Tuesday, September 7, 2010

A Tale of Two Drug Sellers

Leo Siegfried Kopp was a Jewish-German immigrant who founded Bogotá's Bavaria Beer Company in 1889. Pablo Escobar was a cocaine king who became one of the world's richest men.

Escobar, dead on a Medellin rooftop.
What did these men have in common (besides being Colombian)? And what are they doing sharing a blog entry?

Well, both ran businesses which produced and sold addictive drugs: Kopp sold beer; Escobar, infamously, created a cocaine empire. And, both are remembered, among other things, for being generous to their workers.

Kopp helped his employees get potable water and other services in their Bogotá neighborhood, La Perseverancia.

Kopp's tomb and statue, decorated with believers' flowers.
For his part, Escobar was famous for having built whole neighborhoods for Medellin's poor, for electrifying poor parts of the city and for building homes and soccer fields. Residents of towns near his Hacienda Napoles ranch still recall how Escobar used to send a truck filled with Christmas gifts for local children.

The difference was in their other business methods: Whereas Escobar placed car bombs, tortured and kidnapped in order to sell his mind-altering substances, there's no record of Kopp killing anybody - deliberately, anyway.

Today, the memory of Escobar continues scarring Colombia's image, whereas Kopp is a popular saint - believers sometimes line up a dozen deep to ask for favors from the statue on his tomb in Bogotá's Central Cemetery.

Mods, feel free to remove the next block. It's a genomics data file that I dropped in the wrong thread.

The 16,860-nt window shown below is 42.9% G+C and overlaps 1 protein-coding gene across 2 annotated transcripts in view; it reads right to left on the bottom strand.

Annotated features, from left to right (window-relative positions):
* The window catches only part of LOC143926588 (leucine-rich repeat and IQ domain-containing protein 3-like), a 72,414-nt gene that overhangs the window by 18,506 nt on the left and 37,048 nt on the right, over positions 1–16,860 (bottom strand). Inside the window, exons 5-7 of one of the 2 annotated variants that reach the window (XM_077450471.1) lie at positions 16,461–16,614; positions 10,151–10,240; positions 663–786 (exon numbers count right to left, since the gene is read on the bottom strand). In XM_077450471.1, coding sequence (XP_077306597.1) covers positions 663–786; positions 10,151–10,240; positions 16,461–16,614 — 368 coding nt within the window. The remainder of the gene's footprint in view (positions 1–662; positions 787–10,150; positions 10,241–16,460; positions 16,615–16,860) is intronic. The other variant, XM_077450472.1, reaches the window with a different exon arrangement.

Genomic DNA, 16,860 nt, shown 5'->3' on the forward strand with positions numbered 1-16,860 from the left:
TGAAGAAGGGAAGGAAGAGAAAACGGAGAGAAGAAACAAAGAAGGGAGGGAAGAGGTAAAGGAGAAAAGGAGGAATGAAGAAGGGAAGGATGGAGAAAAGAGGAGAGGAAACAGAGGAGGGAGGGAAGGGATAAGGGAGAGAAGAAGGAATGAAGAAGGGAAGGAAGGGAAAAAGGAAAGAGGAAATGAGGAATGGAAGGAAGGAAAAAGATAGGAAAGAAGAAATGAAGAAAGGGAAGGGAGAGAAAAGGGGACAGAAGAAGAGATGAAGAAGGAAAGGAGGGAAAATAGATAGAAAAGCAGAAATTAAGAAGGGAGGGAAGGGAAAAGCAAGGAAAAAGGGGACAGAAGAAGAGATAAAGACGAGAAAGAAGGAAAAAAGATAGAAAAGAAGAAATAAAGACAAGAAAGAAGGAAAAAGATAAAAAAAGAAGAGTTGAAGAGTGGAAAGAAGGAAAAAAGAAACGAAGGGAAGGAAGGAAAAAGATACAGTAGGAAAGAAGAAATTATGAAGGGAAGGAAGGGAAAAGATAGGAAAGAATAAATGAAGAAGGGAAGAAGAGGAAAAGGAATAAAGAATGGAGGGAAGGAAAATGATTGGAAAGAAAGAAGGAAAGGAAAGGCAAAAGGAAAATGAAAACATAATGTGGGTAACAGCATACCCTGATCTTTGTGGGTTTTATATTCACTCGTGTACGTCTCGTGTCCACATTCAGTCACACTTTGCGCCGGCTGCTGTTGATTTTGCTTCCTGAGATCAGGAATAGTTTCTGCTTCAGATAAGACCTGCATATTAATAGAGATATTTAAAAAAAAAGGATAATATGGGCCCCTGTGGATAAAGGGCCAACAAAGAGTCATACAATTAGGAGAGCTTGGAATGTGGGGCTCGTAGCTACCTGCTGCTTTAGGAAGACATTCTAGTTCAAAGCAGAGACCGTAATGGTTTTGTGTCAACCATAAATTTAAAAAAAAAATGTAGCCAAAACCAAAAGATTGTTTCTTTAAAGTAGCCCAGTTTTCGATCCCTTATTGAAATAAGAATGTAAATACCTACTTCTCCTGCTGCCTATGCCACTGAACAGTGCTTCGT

What's the difference? Was Escobar inherently evil and Kopp good?

Certainly, a guy like Escobar, who started out in petty crime, probably looked for a source of fast, easy money. So, if the illegal cocaine trade hadn't existed he very possibly would have gotten into some other outlaw trade, such as arms smuggling or human trafficking. But, then he would have killed fewer people and caused less mayhem, since those industries were much smaller (and would have been smaller still in the absence of an illegal cocaine trade).

And what if cocaine had been legal and Escobar had trafficked it anyway? Very likely, he would not have been a kind and gentle businessman. But it's hard to imagine him having car bombed, kidnapped and tortured. After all, what other dealer in a legal, if damaging, product does?

It's just worth thinking about: Two Colombians, both marketers of addictive drugs. But one remembered as a saint, the other a monster. The main difference between them? One product was legal, the other illegal.

This blog written by Mike Ceaser, of Bogota Bike Tours

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